U.S. and China Ramp up Clash over Cross Jurisdiction Audits

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Oct. 20 – The United States, its financial regulators, and now its courts are locked in a battle with Chinese regulators over the provision of documents related to alleged fraud committed by Chinese companies listed in the United States. China’s financial regulators have forbidden the Big Four audit firms from releasing any documentation concerning Chinese companies with subsidiaries in the United States to American regulators. China’s Ministry of Finance and the Securities Regulatory Commission have given all Big Four firms one week from yesterday to provide to them statements of their reviews of all U.S.-listed Chinese firms, and of any instances where information concerning them has been passed to U.S. investigators.

The U.S. Securities and Exchange Commission (SEC) last week asked an American court to enforce a subpoena sent to Deloitte’s China practice for documents related to its audit of scandal-hit Longtop Financial Technologies. The SEC have asked for copies on all correspondence on U.S. audit work between Deloitte’s Mainland China offices, and their offices in Hong Kong and Macau. They have also asked for details of audits provided by Hong Kong offices of U.S. listed business in Mainland China.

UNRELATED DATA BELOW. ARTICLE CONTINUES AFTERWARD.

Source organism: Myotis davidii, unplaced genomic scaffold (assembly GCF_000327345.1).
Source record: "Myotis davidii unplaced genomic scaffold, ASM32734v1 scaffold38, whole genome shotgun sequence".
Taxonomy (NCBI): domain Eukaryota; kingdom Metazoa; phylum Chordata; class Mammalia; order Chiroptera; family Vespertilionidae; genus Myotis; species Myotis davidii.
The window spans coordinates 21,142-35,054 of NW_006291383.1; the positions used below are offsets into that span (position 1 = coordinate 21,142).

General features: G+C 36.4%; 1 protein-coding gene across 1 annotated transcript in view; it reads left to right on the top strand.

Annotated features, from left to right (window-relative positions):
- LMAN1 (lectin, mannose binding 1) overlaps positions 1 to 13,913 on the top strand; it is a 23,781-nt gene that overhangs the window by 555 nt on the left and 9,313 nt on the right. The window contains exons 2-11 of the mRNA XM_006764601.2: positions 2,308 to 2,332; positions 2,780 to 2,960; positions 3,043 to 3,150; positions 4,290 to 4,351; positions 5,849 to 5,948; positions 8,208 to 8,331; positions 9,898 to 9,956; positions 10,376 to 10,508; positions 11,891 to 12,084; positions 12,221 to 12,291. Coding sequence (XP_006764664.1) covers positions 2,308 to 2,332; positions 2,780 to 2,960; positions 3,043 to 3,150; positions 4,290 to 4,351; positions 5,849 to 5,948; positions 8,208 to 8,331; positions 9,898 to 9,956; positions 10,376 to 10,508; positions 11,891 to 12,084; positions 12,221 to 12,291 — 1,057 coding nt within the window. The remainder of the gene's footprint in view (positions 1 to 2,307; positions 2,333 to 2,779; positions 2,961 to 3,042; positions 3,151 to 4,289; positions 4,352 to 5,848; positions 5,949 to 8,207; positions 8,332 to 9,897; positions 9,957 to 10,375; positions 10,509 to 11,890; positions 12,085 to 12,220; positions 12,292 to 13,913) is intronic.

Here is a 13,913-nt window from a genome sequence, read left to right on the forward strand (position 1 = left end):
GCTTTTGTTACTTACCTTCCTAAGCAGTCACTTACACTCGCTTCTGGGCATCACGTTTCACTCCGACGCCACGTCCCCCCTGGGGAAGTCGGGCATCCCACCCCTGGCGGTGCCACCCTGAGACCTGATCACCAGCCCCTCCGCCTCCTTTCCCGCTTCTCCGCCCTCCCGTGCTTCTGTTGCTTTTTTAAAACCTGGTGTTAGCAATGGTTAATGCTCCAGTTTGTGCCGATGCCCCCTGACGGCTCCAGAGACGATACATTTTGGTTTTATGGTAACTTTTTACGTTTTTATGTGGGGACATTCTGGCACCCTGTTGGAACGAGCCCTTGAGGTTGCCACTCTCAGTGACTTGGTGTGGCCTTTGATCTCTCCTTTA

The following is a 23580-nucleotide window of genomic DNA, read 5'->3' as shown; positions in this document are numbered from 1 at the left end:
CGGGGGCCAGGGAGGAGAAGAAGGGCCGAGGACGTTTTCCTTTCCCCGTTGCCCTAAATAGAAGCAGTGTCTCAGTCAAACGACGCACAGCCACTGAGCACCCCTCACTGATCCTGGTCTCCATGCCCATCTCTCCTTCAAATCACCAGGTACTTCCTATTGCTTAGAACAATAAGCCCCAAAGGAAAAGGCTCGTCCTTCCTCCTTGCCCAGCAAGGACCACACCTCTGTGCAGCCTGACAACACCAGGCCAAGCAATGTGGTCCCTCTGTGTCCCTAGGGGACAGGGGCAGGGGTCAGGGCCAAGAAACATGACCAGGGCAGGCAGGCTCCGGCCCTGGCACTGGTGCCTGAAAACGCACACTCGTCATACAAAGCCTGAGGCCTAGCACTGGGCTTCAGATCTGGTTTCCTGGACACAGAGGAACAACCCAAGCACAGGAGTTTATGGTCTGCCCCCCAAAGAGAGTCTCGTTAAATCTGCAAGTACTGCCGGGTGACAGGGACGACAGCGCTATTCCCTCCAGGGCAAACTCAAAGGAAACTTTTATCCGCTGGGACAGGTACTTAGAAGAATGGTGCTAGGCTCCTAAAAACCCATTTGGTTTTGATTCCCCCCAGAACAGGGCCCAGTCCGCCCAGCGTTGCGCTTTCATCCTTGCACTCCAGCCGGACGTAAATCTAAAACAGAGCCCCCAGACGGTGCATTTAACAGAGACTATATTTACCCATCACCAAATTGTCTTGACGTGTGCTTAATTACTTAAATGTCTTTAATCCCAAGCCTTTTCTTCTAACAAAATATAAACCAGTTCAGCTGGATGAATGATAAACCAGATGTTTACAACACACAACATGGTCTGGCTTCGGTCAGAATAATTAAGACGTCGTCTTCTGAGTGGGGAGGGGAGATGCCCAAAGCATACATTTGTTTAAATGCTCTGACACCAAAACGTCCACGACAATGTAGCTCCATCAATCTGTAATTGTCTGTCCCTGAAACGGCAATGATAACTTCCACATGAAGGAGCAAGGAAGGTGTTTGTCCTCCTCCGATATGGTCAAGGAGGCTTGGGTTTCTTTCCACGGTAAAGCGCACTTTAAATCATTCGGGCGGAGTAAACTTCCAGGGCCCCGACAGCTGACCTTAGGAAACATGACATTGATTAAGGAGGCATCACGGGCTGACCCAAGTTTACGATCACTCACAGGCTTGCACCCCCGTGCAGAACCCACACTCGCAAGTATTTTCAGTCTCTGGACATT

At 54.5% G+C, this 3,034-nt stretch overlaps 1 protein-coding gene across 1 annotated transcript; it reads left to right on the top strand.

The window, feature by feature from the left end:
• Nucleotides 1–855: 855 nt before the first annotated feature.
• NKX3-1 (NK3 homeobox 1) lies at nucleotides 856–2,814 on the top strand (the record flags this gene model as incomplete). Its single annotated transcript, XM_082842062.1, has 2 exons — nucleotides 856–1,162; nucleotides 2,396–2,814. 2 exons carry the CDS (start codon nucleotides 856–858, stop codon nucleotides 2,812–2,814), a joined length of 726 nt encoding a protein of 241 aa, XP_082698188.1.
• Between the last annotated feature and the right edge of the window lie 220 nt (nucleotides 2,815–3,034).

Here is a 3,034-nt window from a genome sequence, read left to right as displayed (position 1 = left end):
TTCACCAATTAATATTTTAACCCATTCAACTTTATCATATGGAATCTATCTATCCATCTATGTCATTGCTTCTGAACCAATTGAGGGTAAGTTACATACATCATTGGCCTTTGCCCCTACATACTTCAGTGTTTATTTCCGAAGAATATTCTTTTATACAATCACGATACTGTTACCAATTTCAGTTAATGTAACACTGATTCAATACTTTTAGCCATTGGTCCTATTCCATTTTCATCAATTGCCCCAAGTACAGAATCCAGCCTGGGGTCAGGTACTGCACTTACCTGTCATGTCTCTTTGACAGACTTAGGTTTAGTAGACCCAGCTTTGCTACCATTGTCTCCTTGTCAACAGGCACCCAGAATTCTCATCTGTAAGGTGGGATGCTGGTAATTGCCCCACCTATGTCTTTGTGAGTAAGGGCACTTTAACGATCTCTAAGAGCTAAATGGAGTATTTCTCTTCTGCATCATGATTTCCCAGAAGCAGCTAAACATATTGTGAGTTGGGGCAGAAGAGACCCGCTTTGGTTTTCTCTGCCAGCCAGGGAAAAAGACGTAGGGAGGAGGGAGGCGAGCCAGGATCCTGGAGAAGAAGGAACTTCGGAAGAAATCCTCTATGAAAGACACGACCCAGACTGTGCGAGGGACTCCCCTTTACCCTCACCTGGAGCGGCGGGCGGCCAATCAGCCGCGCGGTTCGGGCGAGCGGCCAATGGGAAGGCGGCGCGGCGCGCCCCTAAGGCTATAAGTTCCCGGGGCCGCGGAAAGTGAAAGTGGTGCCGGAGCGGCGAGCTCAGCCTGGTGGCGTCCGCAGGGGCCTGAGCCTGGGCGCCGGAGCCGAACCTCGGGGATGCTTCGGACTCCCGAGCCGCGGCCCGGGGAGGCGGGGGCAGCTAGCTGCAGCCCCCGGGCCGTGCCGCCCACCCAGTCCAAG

Chinese regulators have rebuffed such moves, saying it does not want to give in to pressure to hand over documents to regulators from outside China. The Chinese regulators have apparently stressed the need for “confidentiality” and to uphold the Chinese regulators authority in handling documents related to companies in China.

The issue is putting the two regulatory bodies head to head with the firms being squeezed in the middle. If the firms do not comply with U.S. wishes, they could face huge fines in the United States as well as charges of contempt of court. Should they not comply with China’s wishes, the same could follow, as could withdrawal of their business licenses and possible jail sentences – in China – for releasing documents that could be considered as “state secrets.” The stakes are high, and neither regulatory body wants to be seen as acquiescing to the other.

The underlying trend is also of suspicions from the U.S. side that Chinese-owned businesses have been systematically involved in fraudulent behavior in the United States while being able to hide under a cloak of unaccountability and lower standards of financial reporting in China.

Attempts by U.S. regulators to engage in a bilateral agreement with Chinese regulators over the correct procedures to handle investigations of wrongdoing and criminal activity by companies wearing hats in both China and the United States have thus far come to nothing. What is for sure is that the issue has the potential to be highly explosive, both for China, the United States and the Big Four firms involved.

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